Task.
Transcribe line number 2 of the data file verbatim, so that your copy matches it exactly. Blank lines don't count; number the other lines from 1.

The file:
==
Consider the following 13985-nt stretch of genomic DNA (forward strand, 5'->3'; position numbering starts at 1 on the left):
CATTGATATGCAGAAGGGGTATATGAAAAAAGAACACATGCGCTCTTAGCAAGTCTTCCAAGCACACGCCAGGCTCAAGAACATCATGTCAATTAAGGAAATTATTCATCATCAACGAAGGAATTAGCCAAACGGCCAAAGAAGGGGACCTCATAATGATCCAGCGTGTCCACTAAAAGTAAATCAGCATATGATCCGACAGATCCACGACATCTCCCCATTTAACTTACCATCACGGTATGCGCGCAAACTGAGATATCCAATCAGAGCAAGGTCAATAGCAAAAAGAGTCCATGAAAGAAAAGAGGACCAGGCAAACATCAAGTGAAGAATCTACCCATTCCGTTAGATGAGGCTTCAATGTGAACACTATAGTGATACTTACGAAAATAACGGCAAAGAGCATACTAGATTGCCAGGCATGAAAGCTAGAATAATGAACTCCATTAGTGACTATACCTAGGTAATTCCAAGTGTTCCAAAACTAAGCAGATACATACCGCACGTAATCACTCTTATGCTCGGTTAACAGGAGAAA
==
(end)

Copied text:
CATTGATATGCAGAAGGGGTATATGAAAAAAGAACACATGCGCTCTTAGCAAGTCTTCCAAGCACACGCCAGGCTCAAGAACATCATGTCAATTAAGGAAATTATTCATCATCAACGAAGGAATTAGCCAAACGGCCAAAGAAGGGGACCTCATAATGATCCAGCGTGTCCACTAAAAGTAAATCAGCATATGATCCGACAGATCCACGACATCTCCCCATTTAACTTACCATCACGGTATGCGCGCAAACTGAGATATCCAATCAGAGCAAGGTCAATAGCAAAAAGAGTCCATGAAAGAAAAGAGGACCAGGCAAACATCAAGTGAAGAATCTACCCATTCCGTTAGATGAGGCTTCAATGTGAACACTATAGTGATACTTACGAAAATAACGGCAAAGAGCATACTAGATTGCCAGGCATGAAAGCTAGAATAATGAACTCCATTAGTGACTATACCTAGGTAATTCCAAGTGTTCCAAAACTAAGCAGATACATACCGCACGTAATCACTCTTATGCTCGGTTAACAGGAGAAA